There are lots of starting points for choosing a career and using your subject is just one of them. You are not restricted to the career ideas below and you may wish to consider additional factors which are important to you for your future career using our Understand yourself and your options section.
Remember too that the vast majority of graduate jobs are open to graduates of any subject and so your options are much broader than the examples given below.
Firstly, have a think about what ‘using your subject’ means to you and what you’re really looking for. Do you want to apply your subject-specific knowledge or skills to the real world? Or maybe you want to continue to practice and develop these skills? Maybe it’s a broader interest in your subject that you want to keep alive by working in a relevant type of organisation?
Using your subject can help provide you with some focus for your career research, but the broader your interests the more career options you will have open to you. Use our resources below to stimulate your thinking.
Generating career ideas with ScHARR
Using the resources below you can start to create your own list of career ideas to research
- Look at what alumni from your department have done using the DLHE data we collect and through the University of Sheffield alumni page on LinkedIn.
- Search for and contact alumni in your subject through our Graduate case studies database.
- Browse the career ideas on Prospects but keep in mind that these are not a comprehensive list of all the careers related to your subject.
- Brainstorm ideas and do some initial investigation to find out about research, organisations, start ups, government bodies and freelancers connected to your subject. Our Information resources - Occupations section is a good place to start.
Some career ideas for ScHARR graduates
|Public health analyst||
Working in public health intelligence you will be involved in analysing and interpreting statistics and data to inform public health policy and strategy - this could be at a local or national level depending on who you are working for.
Job titles vary greatly between different organisations however typical job titles include: cancer intelligence analyst, analyst (NHS), information officer (e.g. within directorate of NHS England), knowledge manager (charity), public health analyst (within Local Authority or NHS), healthcare analyst (private sector consultancy firm).
|Public health practitioner||
Public health practitioners work to improve the public’s health and well being. They may work on the implementation of national public health campaigns or they may work on a local or community level working on public health issues related to a specific part of the community e.g. sexual health education with young people.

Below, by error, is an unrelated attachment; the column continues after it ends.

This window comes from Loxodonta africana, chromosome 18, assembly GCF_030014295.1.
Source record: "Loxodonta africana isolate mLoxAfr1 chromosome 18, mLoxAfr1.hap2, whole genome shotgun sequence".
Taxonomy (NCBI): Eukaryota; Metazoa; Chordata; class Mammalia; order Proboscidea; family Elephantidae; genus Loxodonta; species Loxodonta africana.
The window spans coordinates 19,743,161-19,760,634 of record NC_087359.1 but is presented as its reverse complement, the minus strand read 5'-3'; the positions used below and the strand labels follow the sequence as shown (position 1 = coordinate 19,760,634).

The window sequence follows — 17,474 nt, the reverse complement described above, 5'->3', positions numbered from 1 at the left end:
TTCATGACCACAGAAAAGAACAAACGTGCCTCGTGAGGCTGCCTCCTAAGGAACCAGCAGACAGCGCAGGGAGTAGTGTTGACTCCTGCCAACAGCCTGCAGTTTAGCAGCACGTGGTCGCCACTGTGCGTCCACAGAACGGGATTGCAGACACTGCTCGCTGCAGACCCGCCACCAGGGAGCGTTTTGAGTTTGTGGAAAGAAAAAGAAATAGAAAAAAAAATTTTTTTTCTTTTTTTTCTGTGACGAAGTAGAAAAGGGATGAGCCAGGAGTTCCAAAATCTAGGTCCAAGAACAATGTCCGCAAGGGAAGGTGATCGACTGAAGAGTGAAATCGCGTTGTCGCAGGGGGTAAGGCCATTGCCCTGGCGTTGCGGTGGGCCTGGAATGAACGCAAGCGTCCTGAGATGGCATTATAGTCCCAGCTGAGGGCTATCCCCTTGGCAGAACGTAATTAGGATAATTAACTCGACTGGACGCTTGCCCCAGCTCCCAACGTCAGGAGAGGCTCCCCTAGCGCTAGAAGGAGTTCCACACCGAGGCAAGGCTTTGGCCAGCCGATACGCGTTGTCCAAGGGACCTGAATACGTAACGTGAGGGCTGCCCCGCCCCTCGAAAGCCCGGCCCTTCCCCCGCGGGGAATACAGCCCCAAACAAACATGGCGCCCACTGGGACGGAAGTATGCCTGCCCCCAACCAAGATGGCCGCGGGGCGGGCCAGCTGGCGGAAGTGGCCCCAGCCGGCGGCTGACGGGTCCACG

They may be employed in a variety of settings usually within the public sector. Job roles/titles vary however some job titles include: project support officer (within NHS), senior officer within public health function of local government, health and well-being education officer (within local government).
Employment within the charity and voluntary sector is a popular choice, with graduates undertaking roles such as well-being coordinator, education and well-being specialist, public health engagement officer.
|Academic and research related roles||
Research fellows and research assistants are employed in organisations such as universities, research institutions, think-tanks, local and national government. Research staff will undertake research relating to public health and epidemiology often involved in research to address specific public health issues.
The roles may also involve teaching and lecturing. In is usual to be employed on a fixed term contract lasting the duration of the research project.
A health economist will be involved in analysing the effects that lifestyle choices have on health and examining the costs and benefits of health care policies. Health Economists work in the public sector for government departments and the NHS, within private consultancies and within universities, research institutions and organisations such as think-tanks.
In the private sector a health economist may be employed by a pharmaceutical or biotech company to model and forecast or develop a strategic plan for a new product. A degree (first degree or masters) in health economics is required along with strong analytical skills.
|Clinical trials coordinator / managers||
For graduates with a first degree in a life sciences or health related subject, working within clinical trials is a viable career path.
Employed within the public and private sector working for organisations such as the NHS, universities, pharmaceutical sector and contract research organisations, a clinical trials coordinator/manager will undertake the project management and overall management responsibilities for a clinical trial.
Responsible for planning, co-ordinating and completing the project a clinical trials coordinator will have excellent communication and presentation skills, together with the ability to organise and motivate others.